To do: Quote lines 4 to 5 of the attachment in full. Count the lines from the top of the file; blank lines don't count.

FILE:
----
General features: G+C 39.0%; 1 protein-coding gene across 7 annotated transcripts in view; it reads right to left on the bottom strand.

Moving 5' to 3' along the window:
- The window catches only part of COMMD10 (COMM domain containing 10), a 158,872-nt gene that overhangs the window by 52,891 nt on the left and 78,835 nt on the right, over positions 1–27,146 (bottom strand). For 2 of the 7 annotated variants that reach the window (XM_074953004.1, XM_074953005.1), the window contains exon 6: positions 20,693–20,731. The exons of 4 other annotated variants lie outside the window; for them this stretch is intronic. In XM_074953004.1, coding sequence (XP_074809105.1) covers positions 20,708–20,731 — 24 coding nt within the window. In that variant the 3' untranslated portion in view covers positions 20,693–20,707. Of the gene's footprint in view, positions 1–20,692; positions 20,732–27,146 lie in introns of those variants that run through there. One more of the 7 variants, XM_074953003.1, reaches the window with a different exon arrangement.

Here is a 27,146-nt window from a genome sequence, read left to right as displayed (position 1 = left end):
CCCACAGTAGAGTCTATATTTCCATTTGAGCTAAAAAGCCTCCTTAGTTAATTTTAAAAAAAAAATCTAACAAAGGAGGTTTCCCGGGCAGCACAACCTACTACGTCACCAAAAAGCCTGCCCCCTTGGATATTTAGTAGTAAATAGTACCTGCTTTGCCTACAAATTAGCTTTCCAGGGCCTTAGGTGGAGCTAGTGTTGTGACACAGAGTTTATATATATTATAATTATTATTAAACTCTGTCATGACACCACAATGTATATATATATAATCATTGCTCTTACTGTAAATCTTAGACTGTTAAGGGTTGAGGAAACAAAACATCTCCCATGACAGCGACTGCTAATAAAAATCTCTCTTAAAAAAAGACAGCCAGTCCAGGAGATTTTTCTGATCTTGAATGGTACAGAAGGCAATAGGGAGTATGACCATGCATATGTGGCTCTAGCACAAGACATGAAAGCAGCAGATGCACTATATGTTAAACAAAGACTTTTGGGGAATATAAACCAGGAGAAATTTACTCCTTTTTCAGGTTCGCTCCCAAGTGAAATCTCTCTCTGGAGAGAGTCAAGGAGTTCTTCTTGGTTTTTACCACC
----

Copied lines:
Here is a 27,146-nt window from a genome sequence, read left to right as displayed (position 1 = left end):
CCCACAGTAGAGTCTATATTTCCATTTGAGCTAAAAAGCCTCCTTAGTTAATTTTAAAAAAAAAATCTAACAAAGGAGGTTTCCCGGGCAGCACAACCTACTACGTCACCAAAAAGCCTGCCCCCTTGGATATTTAGTAGTAAATAGTACCTGCTTTGCCTACAAATTAGCTTTCCAGGGCCTTAGGTGGAGCTAGTGTTGTGACACAGAGTTTATATATATTATAATTATTATTAAACTCTGTCATGACACCACAATGTATATATATATAATCATTGCTCTTACTGTAAATCTTAGACTGTTAAGGGTTGAGGAAACAAAACATCTCCCATGACAGCGACTGCTAATAAAAATCTCTCTTAAAAAAAGACAGCCAGTCCAGGAGATTTTTCTGATCTTGAATGGTACAGAAGGCAATAGGGAGTATGACCATGCATATGTGGCTCTAGCACAAGACATGAAAGCAGCAGATGCACTATATGTTAAACAAAGACTTTTGGGGAATATAAACCAGGAGAAATTTACTCCTTTTTCAGGTTCGCTCCCAAGTGAAATCTCTCTCTGGAGAGAGTCAAGGAGTTCTTCTTGGTTTTTACCACC